Motorcycle Mayhem

November 27th, 2013 by | Print

 

Motorcycle Mayhem

A few years back my grade school age boys were throwing the football around on our quiet, cul-de-sac on a warm September day.   I was working in the house and heard a loud roar of a motorcycle going by.  I knew it was probably the guy who lived at the end of the street who was taking one of his new toys out for a spin, so I kept on with my work.

After the motorcycle faded in the distance, my boys ran into the house to tell me that the “guy at the end of the street” almost ran them over with his Harley.  My eldest son, who has always been a very reliable story teller, said that the guy rode dangeoursly close to them and just said “get out of the way kid”. 

I had an instant and immediate swirl of thoughts and emotions.  My first reaction of “how dare he endager the lives of my boys” moved quickly to “who does this guy think he is”.  My boys could see the concern on my face.  And I could see they were waiting for me to do something big and my initial reaction was to defend them.  But then fear set it. 

I didn’t really know the 50-something guy who lived at the end of the street.  We would exchange obligatory and neighborly waves as he would drive by our house. We would emgage in some small talk during trick or treating every October, but we never had a realtionship and I doubt he even knew my name. 

The “guy at the end of the street” is a well known power broker in the community.  He’s a turnaround artist who buys and sells underperforming companies.  I’ve read about him over the years in the local business journals.  He’s obviously very rich and successful and enjoys all the accoutrements of his triumphs.  The guy exudes a “Type A” bravado and a “bigger-than-life” persona that quite frankly can be intimidating.

Now from everything I could surmise about my neighbor, the potential for intimidating young kids was not out of the realm of possibility.  Heck, I have to believe intimidation is probably what he does best and has made him a boatload of cash over the years at his trade.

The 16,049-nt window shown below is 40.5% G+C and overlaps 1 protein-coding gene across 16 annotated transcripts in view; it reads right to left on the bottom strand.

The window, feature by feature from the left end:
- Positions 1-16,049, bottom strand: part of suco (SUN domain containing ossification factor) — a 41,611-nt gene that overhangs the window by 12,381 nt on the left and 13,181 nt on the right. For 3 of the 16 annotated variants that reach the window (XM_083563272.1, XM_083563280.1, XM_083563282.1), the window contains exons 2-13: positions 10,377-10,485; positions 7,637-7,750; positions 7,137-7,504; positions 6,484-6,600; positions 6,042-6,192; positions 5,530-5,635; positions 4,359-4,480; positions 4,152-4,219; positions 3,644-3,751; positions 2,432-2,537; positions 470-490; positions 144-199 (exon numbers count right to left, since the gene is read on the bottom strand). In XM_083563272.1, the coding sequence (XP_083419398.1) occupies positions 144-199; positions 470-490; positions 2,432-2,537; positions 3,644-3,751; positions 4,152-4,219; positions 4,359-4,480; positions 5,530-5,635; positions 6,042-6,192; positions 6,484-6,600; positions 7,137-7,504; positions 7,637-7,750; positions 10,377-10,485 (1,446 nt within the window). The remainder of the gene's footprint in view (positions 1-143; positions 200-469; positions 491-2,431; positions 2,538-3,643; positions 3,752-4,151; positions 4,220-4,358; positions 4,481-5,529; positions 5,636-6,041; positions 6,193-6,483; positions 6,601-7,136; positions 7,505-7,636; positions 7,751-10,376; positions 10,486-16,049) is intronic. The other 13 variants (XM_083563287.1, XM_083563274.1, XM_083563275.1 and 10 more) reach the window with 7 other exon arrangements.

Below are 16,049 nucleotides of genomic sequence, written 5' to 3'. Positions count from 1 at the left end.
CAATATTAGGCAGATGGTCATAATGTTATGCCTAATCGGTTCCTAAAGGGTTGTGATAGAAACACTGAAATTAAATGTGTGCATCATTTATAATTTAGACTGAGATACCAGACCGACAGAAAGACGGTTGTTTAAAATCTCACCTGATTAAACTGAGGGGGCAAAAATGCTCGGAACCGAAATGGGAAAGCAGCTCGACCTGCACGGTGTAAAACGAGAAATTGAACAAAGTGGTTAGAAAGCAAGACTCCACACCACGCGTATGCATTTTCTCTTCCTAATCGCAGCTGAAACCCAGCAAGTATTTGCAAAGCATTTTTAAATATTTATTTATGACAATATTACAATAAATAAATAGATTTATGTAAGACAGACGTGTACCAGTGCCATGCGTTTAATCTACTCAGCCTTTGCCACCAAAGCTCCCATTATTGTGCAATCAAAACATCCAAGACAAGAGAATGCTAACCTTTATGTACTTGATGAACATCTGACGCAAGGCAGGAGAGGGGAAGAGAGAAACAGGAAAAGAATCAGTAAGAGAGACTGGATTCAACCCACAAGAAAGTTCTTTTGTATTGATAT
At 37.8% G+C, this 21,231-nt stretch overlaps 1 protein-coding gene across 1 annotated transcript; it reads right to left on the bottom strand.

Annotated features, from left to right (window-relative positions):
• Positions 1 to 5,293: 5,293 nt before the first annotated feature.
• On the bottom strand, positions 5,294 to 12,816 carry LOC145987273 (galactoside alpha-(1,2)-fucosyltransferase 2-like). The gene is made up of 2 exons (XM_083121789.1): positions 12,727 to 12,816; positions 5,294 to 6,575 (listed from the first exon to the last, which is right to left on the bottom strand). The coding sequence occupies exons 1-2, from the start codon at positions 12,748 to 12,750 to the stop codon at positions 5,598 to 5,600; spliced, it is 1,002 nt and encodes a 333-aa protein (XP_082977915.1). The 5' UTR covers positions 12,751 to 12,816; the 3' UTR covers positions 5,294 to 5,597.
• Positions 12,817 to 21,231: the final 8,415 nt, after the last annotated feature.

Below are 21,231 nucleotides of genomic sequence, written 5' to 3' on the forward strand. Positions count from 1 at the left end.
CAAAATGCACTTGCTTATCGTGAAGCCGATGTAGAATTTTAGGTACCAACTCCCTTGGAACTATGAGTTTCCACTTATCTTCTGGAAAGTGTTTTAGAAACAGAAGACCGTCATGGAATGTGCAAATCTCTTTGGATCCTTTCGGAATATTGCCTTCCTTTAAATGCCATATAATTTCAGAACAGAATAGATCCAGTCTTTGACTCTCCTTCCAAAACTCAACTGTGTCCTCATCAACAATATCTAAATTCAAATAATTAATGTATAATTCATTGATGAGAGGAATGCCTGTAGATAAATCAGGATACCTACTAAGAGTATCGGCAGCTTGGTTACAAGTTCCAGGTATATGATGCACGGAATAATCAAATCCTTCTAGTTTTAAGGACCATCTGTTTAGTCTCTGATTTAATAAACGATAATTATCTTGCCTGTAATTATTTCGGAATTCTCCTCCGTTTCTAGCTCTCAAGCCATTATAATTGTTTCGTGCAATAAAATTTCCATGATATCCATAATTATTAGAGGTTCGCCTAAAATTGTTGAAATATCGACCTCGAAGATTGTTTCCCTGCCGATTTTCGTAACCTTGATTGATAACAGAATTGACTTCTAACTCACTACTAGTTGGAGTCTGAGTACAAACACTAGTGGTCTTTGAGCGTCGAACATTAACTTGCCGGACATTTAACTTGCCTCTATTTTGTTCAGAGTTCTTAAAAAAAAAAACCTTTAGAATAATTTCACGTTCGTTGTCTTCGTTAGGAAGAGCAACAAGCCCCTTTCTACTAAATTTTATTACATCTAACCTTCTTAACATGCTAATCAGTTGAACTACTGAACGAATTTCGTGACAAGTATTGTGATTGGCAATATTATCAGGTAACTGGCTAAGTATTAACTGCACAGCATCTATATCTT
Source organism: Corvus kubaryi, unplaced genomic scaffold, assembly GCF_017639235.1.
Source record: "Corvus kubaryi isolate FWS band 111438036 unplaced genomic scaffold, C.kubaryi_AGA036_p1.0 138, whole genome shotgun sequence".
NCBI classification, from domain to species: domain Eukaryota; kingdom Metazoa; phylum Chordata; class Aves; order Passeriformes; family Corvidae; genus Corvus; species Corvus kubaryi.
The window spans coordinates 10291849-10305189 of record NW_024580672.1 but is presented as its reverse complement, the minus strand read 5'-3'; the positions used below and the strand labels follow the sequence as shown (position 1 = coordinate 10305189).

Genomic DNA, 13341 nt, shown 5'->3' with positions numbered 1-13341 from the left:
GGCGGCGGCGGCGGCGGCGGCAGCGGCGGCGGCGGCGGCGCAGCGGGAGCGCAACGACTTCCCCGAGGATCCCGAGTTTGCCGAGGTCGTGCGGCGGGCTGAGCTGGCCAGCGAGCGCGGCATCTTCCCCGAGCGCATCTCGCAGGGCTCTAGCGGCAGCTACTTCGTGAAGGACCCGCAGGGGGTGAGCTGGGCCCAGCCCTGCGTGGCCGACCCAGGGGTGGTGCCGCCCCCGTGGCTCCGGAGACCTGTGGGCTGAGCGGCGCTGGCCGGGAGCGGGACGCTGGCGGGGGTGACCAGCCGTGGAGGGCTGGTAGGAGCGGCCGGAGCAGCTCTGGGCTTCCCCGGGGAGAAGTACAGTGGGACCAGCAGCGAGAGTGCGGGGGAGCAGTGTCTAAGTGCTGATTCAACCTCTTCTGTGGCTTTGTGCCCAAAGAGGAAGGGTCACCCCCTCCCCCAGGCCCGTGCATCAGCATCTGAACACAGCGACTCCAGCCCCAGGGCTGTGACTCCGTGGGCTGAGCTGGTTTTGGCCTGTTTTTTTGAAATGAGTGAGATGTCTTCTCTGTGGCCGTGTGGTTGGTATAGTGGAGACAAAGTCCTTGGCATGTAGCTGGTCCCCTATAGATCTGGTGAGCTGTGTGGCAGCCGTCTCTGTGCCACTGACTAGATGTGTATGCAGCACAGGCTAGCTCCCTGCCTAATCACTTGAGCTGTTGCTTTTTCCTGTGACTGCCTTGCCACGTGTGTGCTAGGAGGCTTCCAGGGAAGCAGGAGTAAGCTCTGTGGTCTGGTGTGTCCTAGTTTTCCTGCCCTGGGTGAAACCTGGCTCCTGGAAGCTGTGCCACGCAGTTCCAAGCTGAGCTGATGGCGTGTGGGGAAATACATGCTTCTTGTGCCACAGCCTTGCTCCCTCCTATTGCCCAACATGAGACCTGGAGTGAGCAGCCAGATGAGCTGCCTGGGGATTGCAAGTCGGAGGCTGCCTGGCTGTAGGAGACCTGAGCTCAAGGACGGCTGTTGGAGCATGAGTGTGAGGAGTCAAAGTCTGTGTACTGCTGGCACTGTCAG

I knew what I needed to do – I needed to take my boys to the end of the street, knock on his door and straighten out the situation.  I tried to strengthen my own resolve by reminding myself that “I’m the CEO of a big and successful company and I’m kind of a big deal myself”.  Unfortunately, positive pep talks rarely work – and the fear gripped me even harder.  What would I say? How could I say it without being accusatory?  How would he react?

At this point the fear became even greater and I’m sure my boys could see my initial intensity drain from my eyes.  I could see they were waiting for their dad to defend their safety and their honor.  It’s what every kid expects and deserves from his dad.  My dad stuck up for me a number of times while I was growing up and it always made me feel like a million bucks.  But all I could do was focus on myself and wallow in my fear.  I quickly went over the details of the incident with them again and did my darndest to convince them that he wasn’t as close as they had imagined and that he was probably just saying “hi kids”. 

In other words….I did nothing.   In doing nothing I taught my boys some pretty miserable lessons about what a man says and what a man does in this world.  In one fleeting moment I taught them not to trust your own instincts, avoid conflicts at all costs and create delusional stories in your head to justify your pathetic actions.  It was the lowpoint of my manhood. 

I immediately knew I totally wimped out but still couldn’t muster enough courage to face my fear.  The regret from this small but powerful incident still plagues me today.  But I’m glad it happened because it smacked me right in the face.  It forced me to confront the deep-seeded suspicion I knew about myself.  Something I could never say out loud and truly admit – I don’t believe I have the stuff it takes to be a real man.

 Sure I’ve done all the things your supposed to do to as a man in our society.  I’m happily married with three great kids and a successful career.  I give back to my community and church.  I’m a former college athlete and now coach my kids’ basketball teams.  But in the deepest part of my psyche, I knew something important was missing.  Somewhere along the way, I must have missed out on some of the important genetic material that makes up a man.  For whatever reason, at my middle age, I had to face the brutal fact that in my own estimation I had never earned my “Man Card”.  I had to once and for all admit that I was utterly clueless about what true masculinity looks like and how to apply it in my own life.

 This transforming incident sent me on a personal journey to develop a masculine blue print for the second half of my life.  It was a driving force in my writing the book “Man Quest: Leading Teenage Boys into Manhood”.   My hope is that dads and mentors will pick up Man Quest and actively teach the ways of manhood to their young men…so they’ll never have to wonder if they have what it takes.

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